Sexual assault is what occurs when someone engages in nonconsensual touching or contact of a sexual nature to another person. While such actions generally involve force, threat of force, or violence, it is absolutely imperative to understand that those factors need not be present to constitute sexual assault. Additionally, while sexual battery requires penetration, the crime of sexual assault does not require this act.

There are federal laws in place which address the crime of sexual assault. Many states maintain separate criminal laws that cover sexual assault. What this means is that while the definition above generally applies, the specific requirements for committing this crime can vary from state to state. The penalties for sexual assault generally include criminal fines and prison time.

One considerable difference between each of the states and how they address sexual assault is whether sexual assault is punished as aggravated assault. Some state laws consider sexual assault to be aggravated assault if the force or violence used causes bodily harm or injuries to the person who was sexually assaulted. Aggravated assault is generally punished with harsher penalties than sexual assault, such as a longer prison sentence.

Another way to put it is that sexual assault happens when any sexual activity occurs without clear consent from both parties. Sexual assault laws forbid sexual activity with a person who is unable to consent. This would include people who are mentally ill, under the age of 18, or intoxicated. Some specific examples of the many activities that would be considered sexual assault include:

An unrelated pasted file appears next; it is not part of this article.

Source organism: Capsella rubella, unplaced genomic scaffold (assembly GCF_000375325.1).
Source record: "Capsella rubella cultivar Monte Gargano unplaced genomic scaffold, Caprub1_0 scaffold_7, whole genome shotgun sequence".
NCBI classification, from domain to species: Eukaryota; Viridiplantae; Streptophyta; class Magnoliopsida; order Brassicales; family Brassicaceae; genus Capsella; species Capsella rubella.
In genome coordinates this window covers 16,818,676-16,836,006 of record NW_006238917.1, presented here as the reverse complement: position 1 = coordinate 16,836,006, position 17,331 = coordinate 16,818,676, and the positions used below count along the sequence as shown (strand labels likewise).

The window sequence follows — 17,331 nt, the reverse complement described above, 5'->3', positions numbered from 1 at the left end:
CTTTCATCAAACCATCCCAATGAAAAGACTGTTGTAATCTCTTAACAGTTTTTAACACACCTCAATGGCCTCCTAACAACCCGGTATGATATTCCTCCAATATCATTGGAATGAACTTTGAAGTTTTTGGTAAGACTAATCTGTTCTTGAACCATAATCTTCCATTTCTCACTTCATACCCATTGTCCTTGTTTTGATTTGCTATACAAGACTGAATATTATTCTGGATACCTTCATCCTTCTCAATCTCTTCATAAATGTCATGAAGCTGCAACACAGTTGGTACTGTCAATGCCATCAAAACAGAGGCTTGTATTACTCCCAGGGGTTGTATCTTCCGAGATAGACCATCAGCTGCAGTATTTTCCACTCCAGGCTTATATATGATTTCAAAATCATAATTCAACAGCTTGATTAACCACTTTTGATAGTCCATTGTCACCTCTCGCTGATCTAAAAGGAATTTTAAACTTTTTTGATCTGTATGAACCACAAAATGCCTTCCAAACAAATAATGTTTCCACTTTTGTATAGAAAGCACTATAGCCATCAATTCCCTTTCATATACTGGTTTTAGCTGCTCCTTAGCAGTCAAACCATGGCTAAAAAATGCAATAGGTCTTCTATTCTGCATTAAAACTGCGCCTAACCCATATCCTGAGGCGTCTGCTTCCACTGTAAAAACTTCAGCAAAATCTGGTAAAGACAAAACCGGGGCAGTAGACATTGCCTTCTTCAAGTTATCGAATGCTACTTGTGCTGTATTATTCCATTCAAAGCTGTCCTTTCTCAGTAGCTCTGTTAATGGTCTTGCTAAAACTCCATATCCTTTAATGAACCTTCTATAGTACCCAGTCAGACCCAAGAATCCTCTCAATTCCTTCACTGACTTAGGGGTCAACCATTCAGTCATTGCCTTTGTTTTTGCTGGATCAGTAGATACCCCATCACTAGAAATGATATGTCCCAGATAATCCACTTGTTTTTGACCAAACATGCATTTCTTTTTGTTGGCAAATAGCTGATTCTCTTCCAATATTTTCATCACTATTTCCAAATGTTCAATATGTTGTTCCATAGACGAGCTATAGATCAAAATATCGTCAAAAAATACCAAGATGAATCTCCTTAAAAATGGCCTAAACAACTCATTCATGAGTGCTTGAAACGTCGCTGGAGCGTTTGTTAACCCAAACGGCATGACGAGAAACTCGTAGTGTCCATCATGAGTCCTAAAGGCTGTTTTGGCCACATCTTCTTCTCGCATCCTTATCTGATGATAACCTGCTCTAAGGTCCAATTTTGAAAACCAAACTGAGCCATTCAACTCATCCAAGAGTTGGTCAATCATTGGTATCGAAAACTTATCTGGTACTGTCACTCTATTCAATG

• Rape;
  • Molestation;
  • Forced sodomy; and
  • Incest.

Is Sexual Assault a Criminal or a Civil Crime?

Sexual assault, as well as sexual battery, can be tried as both a criminal and a civil crime. The different criminal statutes of each state detail how different sexual crimes are classified, and what the penalties are for each crime.

Those who have been sexually assaulted may file a civil suit against their abuser or attacker, in addition to the charges filed by the state. These civil claims are generally intended to recover monetary damages for pain and suffering. In some cases, if a criminal case against the defendant does not succeed or does not reach trial, the victim may instead seek relief through a civil case.

What Does “Sexual Touching or Contact” Include?

In a legal context, sexual touching or contact is defined as the knowing, purposeful touching of an intimate or private part of another in order to arouse sexual desire. The act of touching may be accomplished either directly to the person’s body, or through their clothing.

An example of an act that constitutes sexual touching would be inappropriately grabbing someone’s genitals, even when covered by their clothes. Other examples include kissing someone without their consent, or threatening unwanted sexual conduct.

It is important to note that there are some some situations in which touching or contact involving another person would not fulfill this element of sexual assault. This includes the medical personnel exception. If a medical person is performing a clinical examination of a patient, any touching of the patient’s private parts would not be considered contact of a sexual nature. However, this does not apply if a person is falsely representing themselves to be a medical professional. This also would not apply when an actual medical professional touched someone inappropriately, outside the scope of the medical treatment.

Another notable exception would be the parental exception. If a child’s parent is performing necessary domestic functions, such as changing a diaper or giving a bath, then any touching of a child’s private parts would not be considered contact of a sexual nature. However, if the touching is not being performed for a necessary domestic function, then the touching would rightfully be considered sexual assault and child abuse.

What Is a Sexual Assault Policy? What Are Some Issues with Sexual Assault Policies?